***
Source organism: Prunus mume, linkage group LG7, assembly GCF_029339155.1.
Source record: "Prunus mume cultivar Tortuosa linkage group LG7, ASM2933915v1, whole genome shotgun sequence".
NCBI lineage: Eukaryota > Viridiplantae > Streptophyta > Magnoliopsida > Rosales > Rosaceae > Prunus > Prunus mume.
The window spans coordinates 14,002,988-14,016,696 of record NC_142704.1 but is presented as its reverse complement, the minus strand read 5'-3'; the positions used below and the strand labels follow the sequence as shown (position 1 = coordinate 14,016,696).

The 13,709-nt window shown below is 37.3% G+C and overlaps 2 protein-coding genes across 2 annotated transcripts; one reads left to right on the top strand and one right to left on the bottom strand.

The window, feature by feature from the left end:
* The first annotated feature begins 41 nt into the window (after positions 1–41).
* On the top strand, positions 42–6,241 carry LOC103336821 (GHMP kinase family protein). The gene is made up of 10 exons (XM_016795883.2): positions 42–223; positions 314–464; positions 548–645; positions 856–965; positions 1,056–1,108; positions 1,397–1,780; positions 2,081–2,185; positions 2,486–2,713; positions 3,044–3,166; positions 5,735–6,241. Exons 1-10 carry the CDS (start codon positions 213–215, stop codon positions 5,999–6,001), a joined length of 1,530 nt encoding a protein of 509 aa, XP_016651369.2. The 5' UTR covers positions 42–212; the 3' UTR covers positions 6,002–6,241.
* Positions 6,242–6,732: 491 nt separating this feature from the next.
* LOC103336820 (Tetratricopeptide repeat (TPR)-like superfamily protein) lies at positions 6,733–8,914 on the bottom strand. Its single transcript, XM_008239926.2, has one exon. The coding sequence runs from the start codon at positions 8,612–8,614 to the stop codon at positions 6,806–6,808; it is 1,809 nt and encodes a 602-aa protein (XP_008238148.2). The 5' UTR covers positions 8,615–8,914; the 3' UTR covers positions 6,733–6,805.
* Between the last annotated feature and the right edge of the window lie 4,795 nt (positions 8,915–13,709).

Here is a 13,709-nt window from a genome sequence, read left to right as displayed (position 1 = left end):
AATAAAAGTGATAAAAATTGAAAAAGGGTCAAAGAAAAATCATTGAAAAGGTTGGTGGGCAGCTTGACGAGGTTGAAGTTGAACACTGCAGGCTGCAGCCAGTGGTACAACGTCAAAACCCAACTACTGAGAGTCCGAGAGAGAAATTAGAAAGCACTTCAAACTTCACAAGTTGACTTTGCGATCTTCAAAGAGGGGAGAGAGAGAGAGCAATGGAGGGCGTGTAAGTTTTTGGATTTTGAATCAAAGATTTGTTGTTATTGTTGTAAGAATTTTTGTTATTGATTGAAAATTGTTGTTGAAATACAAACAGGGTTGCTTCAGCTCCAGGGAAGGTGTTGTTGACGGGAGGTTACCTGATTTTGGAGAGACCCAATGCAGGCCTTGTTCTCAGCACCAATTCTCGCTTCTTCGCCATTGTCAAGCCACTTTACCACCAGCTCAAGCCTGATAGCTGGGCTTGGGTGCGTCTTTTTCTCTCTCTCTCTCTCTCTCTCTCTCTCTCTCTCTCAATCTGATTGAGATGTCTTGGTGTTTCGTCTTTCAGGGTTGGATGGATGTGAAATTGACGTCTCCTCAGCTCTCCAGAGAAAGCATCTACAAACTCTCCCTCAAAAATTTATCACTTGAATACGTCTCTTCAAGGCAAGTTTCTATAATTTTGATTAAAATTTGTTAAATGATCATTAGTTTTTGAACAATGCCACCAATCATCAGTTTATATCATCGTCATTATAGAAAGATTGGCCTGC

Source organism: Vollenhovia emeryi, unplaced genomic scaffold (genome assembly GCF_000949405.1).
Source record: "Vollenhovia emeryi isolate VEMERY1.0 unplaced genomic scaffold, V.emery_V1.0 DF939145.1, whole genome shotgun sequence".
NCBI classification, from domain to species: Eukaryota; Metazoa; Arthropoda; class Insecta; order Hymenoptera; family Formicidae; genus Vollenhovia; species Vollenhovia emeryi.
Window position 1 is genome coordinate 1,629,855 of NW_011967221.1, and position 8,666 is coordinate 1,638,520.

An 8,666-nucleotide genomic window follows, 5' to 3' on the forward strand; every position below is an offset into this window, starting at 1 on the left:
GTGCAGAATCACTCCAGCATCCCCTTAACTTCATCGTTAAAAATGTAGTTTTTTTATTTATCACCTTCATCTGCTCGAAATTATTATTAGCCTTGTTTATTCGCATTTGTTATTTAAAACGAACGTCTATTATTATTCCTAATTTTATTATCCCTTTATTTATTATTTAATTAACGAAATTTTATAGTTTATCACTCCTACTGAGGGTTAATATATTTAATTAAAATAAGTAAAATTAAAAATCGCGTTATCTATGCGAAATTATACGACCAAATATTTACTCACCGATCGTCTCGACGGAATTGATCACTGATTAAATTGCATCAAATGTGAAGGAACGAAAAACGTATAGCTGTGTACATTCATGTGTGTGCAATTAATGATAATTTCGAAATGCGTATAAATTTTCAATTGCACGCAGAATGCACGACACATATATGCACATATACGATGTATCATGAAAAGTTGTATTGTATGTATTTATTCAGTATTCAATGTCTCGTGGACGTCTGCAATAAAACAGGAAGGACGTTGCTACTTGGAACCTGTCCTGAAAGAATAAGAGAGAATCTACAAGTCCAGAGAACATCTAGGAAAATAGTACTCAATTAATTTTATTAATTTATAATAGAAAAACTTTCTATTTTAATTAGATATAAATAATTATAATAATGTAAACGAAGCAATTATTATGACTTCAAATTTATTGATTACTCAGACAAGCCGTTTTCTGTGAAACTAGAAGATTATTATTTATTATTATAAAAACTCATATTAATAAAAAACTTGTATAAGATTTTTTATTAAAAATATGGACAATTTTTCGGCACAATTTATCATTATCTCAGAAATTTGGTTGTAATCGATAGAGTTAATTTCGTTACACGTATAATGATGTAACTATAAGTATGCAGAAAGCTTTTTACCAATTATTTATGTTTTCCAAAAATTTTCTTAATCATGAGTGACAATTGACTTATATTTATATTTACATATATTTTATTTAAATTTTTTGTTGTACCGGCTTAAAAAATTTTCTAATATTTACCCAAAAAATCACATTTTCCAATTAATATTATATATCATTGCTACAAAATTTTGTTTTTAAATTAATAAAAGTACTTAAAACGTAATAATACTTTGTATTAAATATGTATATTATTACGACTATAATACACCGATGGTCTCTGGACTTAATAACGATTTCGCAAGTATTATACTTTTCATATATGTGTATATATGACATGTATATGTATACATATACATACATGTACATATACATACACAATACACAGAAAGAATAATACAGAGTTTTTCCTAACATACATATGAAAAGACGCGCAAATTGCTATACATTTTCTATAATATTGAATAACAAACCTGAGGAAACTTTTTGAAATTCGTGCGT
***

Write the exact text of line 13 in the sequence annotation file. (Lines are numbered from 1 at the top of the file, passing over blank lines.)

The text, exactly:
AATAAAAGTGATAAAAATTGAAAAAGGGTCAAAGAAAAATCATTGAAAAGGTTGGTGGGCAGCTTGACGAGGTTGAAGTTGAACACTGCAGGCTGCAGCCAGTGGTACAACGTCAAAACCCAACTACTGAGAGTCCGAGAGAGAAATTAGAAAGCACTTCAAACTTCACAAGTTGACTTTGCGATCTTCAAAGAGGGGAGAGAGAGAGAGCAATGGAGGGCGTGTAAGTTTTTGGATTTTGAATCAAAGATTTGTTGTTATTGTTGTAAGAATTTTTGTTATTGATTGAAAATTGTTGTTGAAATACAAACAGGGTTGCTTCAGCTCCAGGGAAGGTGTTGTTGACGGGAGGTTACCTGATTTTGGAGAGACCCAATGCAGGCCTTGTTCTCAGCACCAATTCTCGCTTCTTCGCCATTGTCAAGCCACTTTACCACCAGCTCAAGCCTGATAGCTGGGCTTGGGTGCGTCTTTTTCTCTCTCTCTCTCTCTCTCTCTCTCTCTCTCTCTCAATCTGATTGAGATGTCTTGGTGTTTCGTCTTTCAGGGTTGGATGGATGTGAAATTGACGTCTCCTCAGCTCTCCAGAGAAAGCATCTACAAACTCTCCCTCAAAAATTTATCACTTGAATACGTCTCTTCAAGGCAAGTTTCTATAATTTTGATTAAAATTTGTTAAATGATCATTAGTTTTTGAACAATGCCACCAATCATCAGTTTATATCATCGTCATTATAGAAAGATTGGCCTGC